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Future proof - BMW 7 SERIES

2015 BMW 7 Series

At first glance BMW’s yet-to-launch luxury flagship is about as relevant to the average CarsGuide reader as haute couture.

Yet just as bespoke fashion finds its way into mainstream outlets, so will the technology infused in the big limousine filter down to more affordable models.

And the sheer number and extent of the computer-controlled systems is staggering. In a segment where owners now expect to awe their audiences with more than a serene ride, it’s a case of innovate or be irrelevant.

BMW’s 7 Series product guru Sven Arens says the 7-Series combines futuristic functions with craftsmanship and materials borrowed from Rolls-Royce, which BMW owns.

CarsGuide looks at some of the key features found in the sixth-generation 7 Series.

Gesture control: BMW is the first carmaker to fit a production model with gesture controls based on specific movements. A camera monitors an area in the centre of the dash and finger swirls can raise or lower the volume of the 16-speaker Bowers and Wilkins sound system or swipe to accept or reject phone calls. The system worked intermittently at a preview … but it was a pre-production vehicle.

Remote parking: Operated using the display key with an integrated screen, the idea is the occupants can exit the vehicle before it drives in or out of a tight parking space.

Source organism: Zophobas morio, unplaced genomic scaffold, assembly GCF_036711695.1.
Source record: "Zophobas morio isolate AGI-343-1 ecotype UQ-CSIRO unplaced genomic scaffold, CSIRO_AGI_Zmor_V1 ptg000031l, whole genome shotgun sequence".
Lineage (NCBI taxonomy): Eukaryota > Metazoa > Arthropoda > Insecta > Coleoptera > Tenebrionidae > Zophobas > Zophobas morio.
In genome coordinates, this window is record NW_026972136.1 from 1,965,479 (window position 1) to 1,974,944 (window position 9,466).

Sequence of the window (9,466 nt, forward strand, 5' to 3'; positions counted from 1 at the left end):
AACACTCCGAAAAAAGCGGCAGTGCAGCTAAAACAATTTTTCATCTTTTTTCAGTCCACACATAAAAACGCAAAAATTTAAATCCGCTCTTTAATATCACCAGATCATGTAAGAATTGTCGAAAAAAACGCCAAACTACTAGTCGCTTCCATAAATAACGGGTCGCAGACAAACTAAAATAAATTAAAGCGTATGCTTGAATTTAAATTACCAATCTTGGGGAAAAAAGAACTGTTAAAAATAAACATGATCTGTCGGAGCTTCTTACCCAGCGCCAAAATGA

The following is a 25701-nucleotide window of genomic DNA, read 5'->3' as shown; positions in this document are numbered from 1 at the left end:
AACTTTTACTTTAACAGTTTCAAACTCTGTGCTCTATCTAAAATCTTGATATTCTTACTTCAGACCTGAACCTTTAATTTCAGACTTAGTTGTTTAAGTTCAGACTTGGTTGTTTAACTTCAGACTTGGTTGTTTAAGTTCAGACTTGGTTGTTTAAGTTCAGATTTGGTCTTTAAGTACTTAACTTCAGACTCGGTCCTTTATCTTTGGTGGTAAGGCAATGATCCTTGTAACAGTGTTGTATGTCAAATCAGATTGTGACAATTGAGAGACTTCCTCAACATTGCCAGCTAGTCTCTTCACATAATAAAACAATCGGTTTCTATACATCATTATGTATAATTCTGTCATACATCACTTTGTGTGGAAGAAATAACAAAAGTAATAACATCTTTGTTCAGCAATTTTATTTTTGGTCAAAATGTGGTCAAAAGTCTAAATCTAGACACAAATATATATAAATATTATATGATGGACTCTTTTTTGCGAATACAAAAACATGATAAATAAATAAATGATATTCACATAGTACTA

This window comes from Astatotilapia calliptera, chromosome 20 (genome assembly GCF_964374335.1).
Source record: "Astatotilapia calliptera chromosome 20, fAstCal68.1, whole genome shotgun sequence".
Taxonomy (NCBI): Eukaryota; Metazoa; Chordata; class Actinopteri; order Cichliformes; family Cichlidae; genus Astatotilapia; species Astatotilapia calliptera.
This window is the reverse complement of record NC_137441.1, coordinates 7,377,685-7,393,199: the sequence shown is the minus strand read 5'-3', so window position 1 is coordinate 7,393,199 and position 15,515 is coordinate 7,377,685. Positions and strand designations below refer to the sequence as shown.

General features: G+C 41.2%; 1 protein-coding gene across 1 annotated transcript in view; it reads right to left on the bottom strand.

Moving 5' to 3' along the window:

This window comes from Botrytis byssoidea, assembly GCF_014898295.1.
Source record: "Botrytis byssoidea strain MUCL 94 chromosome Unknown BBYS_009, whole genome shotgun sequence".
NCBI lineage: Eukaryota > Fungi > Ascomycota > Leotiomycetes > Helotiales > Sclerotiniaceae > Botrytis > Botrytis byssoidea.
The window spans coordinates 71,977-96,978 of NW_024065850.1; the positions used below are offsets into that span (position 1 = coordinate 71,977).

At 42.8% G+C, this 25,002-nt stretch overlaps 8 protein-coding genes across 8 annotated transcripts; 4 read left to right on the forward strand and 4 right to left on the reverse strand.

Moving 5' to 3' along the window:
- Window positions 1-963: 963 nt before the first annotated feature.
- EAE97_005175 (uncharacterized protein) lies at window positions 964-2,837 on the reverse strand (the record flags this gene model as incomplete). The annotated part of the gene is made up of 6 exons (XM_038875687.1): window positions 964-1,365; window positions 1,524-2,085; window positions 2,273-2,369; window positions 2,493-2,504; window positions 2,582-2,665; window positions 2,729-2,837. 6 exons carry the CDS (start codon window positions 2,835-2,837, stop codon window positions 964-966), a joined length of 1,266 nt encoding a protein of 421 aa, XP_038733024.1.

Carbon core: Adopted from the i Series vehicles, the carbon-fibre reinforced plastic has helped trim 120kg from the 7 Series. Arens says bonding car components is better than welding because the weld softens the metal around the joint.

Wireless connectivity: The 7 Series can now wirelessly charge smartphones using an inductive pad while Bluetooth pairing uses near-field communication — the same tech used with “pay wave” credit card purchases.

Removable tablet: Rear-seat passengers can use a seven-inch tablet to control everything from the aircon to the seats. The Android-powered device can be taken out of the car to load up a movie and various apps can be installed.

Occupant wellness: The big BMW can emit occasional bursts of scent, the seats incorporate a vitality program that extends the massage function and “allows rear passengers to engage in active physical exercise for recuperation purposes”. The long-wheelbase executive lounge option also includes a 42.5-degree rear seat recline and there’s a panoramic “sky lounge” that acts as a (relatively) poor person’s version of the fibre optic roof lights found in some Rolls-Royce models.

The cars will launch in Australia late this year in 730d, 740i and 740Li models, with the top-spec 750i/Li due early next year. Pricing has yet to be set but the current model starts at $206,200 for the 730d.